If this is really legitimate research go apply for a grant and use the money from that to buy (or rent) anime. Part of grad school is learning how to get funding to support your research. When I was in grad school if I needed some software for a research project, I would include it in a grant proposal and get funding to purchase it, I wouldn't go pirating the software. I'm sure other media and material (e.g anime DVDs) in other disciplines is handled the same way.

      • My university is currently undergoing severe budget cuts right now. Tenured professors are having enough trouble as it is getting research dollars. Assistantships are being cut. My own department doesn't even know if it can admit any more graduate students this year. I have virtually no chance of getting grant funding to do this given the current conditions, so I stand by my statement that you have quoted.

        But aside from that, unauthorized copying of copyrighted work is supposed to be allowed for research and educational purposes. That is part of the fair use doctrine, but the DMCA prevents that by default.
      • Anime subcluture includes fansubs, interpretation and subtitling of Japanese-only releases. These are products that aren't yet on DVD or VHS, and aren't in Region 1 yet in any form. To that end, if he needed to grab a couple of episodes of Full Metal Panic (damn, that kicks ass) and see what the fuss was about, more power to him. This is a product that is relevant to his research, and literally is unable to be obtained otherwise. (And don't go making illusions to research with illegal drugs -- apples and oranges)
  • by JLester (9518) on Tuesday May 07, 2002 @08:14AM (#3476248)
    As a constituent of Boucher's, I sent an e-mail to him after his CNet interview a couple of months ago thanking him for his support of fair use for digital media. He sent a very nice response detailing how fair use rights for digital media is one of his highest priorities. His fair-use rights included custom compilation CDs and circumventing technological protection measures in order to archive or excerpt material. The last part really covers almost anything we've been worried about.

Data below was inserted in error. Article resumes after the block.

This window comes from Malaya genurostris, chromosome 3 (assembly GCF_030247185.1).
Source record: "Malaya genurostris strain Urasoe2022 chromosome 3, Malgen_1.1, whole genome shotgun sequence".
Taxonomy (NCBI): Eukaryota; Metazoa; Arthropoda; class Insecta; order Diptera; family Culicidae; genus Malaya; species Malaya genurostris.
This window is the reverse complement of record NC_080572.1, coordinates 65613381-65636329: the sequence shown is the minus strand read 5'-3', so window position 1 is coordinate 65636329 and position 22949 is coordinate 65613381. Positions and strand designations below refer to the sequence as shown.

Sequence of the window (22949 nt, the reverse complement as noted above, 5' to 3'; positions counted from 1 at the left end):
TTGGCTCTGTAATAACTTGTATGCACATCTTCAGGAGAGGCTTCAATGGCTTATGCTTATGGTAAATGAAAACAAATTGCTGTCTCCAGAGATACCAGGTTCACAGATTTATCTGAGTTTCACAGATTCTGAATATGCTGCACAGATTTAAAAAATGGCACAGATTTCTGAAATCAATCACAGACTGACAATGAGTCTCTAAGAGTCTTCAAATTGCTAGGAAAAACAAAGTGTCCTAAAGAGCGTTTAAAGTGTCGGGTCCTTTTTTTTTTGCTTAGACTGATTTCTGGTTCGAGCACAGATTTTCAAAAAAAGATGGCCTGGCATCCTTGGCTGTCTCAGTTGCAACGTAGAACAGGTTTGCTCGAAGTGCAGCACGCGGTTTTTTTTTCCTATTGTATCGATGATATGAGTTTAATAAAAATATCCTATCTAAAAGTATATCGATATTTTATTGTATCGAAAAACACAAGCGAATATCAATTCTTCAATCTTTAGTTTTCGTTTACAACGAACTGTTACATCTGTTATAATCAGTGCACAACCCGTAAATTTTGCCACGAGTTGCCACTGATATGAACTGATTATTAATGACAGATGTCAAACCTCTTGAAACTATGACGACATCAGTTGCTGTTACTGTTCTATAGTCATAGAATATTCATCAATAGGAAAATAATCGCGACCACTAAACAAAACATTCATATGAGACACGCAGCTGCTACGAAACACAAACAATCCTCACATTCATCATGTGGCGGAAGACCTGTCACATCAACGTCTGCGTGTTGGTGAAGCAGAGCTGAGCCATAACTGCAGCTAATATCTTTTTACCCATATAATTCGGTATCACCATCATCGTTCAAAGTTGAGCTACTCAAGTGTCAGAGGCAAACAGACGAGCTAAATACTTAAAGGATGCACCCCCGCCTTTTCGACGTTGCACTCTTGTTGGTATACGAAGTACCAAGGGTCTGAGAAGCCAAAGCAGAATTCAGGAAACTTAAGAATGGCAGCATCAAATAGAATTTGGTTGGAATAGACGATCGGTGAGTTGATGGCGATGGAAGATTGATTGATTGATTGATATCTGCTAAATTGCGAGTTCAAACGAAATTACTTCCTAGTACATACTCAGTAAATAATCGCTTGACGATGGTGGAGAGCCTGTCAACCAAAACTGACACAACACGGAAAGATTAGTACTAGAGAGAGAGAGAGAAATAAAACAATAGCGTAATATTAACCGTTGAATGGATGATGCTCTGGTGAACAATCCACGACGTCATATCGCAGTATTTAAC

He also stated that the potential to penalize and prosecute individuals who excercise such rights is an affront to First Amendment protections, a harm to consumers, and inhibits the creation and public use of intellectual property!

    To say I'm glad to be represented by him is an understatement.

    Jason
  • by Spackler (223562) on Tuesday May 07, 2002 @08:16AM (#3476256) Journal
    The best thing you could do for the DMCA, and copyright law in general, is to go down the hall and beat the crap out of Senator Fritz Hollings!

    • by Rogerborg (306625) on Tuesday May 07, 2002 @09:35AM (#3476665) Homepage
      • The best thing you could do for the DMCA, and copyright law in general, is to go down the hall and beat the crap out of Senator Fritz Hollings!

      That's a pretty atavistic attitude. Civilised people (even you colonial fellows) have evolved much more genteel methods to settle disputes: we debate them. It's simple and elegant: you pay someone to tell you what to say, you pay someone to tell the press what you said and how they should report it, and if all else fails, you pay someone to change the law to make you right. Er, wait, or perhaps that's the problem. Maybe you're onto something after all. ;)

    • That might take some doing.

      Before getting to Hollings, he'd have to get through Hilary Rosen, Jack Valenti, and Mickey Mouse; each of whom guards Hollings' office 24/7.

      I've got $50 on Mickey.

  • by jhines0042 (184217) on Tuesday May 07, 2002 @08:16AM (#3476258) Journal
    What follows is the thank you letter that I received from Congressman Boucher for writing him about this subject.